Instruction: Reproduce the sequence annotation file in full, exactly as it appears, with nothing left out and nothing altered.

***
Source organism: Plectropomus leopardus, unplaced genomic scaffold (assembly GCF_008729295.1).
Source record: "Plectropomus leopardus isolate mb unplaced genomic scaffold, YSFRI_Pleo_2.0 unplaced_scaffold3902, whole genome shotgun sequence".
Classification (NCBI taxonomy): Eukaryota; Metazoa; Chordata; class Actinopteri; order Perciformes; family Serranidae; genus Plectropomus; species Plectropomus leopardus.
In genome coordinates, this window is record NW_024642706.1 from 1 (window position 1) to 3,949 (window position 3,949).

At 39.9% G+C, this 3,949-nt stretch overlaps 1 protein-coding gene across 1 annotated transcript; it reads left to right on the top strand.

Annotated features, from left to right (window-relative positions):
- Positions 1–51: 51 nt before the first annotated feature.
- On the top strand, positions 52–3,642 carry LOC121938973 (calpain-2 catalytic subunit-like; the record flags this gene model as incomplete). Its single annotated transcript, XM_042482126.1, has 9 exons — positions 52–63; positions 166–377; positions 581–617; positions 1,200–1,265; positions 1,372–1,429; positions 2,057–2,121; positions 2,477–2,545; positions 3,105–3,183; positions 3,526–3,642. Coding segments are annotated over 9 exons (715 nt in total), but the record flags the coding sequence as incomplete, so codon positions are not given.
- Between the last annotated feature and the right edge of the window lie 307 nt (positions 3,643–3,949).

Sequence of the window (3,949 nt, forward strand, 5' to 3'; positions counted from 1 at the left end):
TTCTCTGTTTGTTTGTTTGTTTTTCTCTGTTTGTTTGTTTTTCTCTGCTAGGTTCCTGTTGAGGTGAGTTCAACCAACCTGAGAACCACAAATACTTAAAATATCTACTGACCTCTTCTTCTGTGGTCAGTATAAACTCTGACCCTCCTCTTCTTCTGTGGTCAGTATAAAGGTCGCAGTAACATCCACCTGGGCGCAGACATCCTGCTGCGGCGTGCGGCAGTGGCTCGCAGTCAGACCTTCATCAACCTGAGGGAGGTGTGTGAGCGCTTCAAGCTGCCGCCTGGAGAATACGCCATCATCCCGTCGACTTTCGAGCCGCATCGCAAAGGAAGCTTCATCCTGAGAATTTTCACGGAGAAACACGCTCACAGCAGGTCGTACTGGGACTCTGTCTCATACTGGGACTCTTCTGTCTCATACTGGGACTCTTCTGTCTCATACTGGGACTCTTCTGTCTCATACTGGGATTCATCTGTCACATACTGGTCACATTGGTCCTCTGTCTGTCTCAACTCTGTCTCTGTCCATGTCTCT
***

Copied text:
Source organism: Plectropomus leopardus, unplaced genomic scaffold (assembly GCF_008729295.1).
Source record: "Plectropomus leopardus isolate mb unplaced genomic scaffold, YSFRI_Pleo_2.0 unplaced_scaffold3902, whole genome shotgun sequence".
Classification (NCBI taxonomy): Eukaryota; Metazoa; Chordata; class Actinopteri; order Perciformes; family Serranidae; genus Plectropomus; species Plectropomus leopardus.
In genome coordinates, this window is record NW_024642706.1 from 1 (window position 1) to 3,949 (window position 3,949).

At 39.9% G+C, this 3,949-nt stretch overlaps 1 protein-coding gene across 1 annotated transcript; it reads left to right on the top strand.

Annotated features, from left to right (window-relative positions):
- Positions 1–51: 51 nt before the first annotated feature.
- On the top strand, positions 52–3,642 carry LOC121938973 (calpain-2 catalytic subunit-like; the record flags this gene model as incomplete). Its single annotated transcript, XM_042482126.1, has 9 exons — positions 52–63; positions 166–377; positions 581–617; positions 1,200–1,265; positions 1,372–1,429; positions 2,057–2,121; positions 2,477–2,545; positions 3,105–3,183; positions 3,526–3,642. Coding segments are annotated over 9 exons (715 nt in total), but the record flags the coding sequence as incomplete, so codon positions are not given.
- Between the last annotated feature and the right edge of the window lie 307 nt (positions 3,643–3,949).

Sequence of the window (3,949 nt, forward strand, 5' to 3'; positions counted from 1 at the left end):
TTCTCTGTTTGTTTGTTTGTTTTTCTCTGTTTGTTTGTTTTTCTCTGCTAGGTTCCTGTTGAGGTGAGTTCAACCAACCTGAGAACCACAAATACTTAAAATATCTACTGACCTCTTCTTCTGTGGTCAGTATAAACTCTGACCCTCCTCTTCTTCTGTGGTCAGTATAAAGGTCGCAGTAACATCCACCTGGGCGCAGACATCCTGCTGCGGCGTGCGGCAGTGGCTCGCAGTCAGACCTTCATCAACCTGAGGGAGGTGTGTGAGCGCTTCAAGCTGCCGCCTGGAGAATACGCCATCATCCCGTCGACTTTCGAGCCGCATCGCAAAGGAAGCTTCATCCTGAGAATTTTCACGGAGAAACACGCTCACAGCAGGTCGTACTGGGACTCTGTCTCATACTGGGACTCTTCTGTCTCATACTGGGACTCTTCTGTCTCATACTGGGACTCTTCTGTCTCATACTGGGATTCATCTGTCACATACTGGTCACATTGGTCCTCTGTCTGTCTCAACTCTGTCTCTGTCCATGTCTCT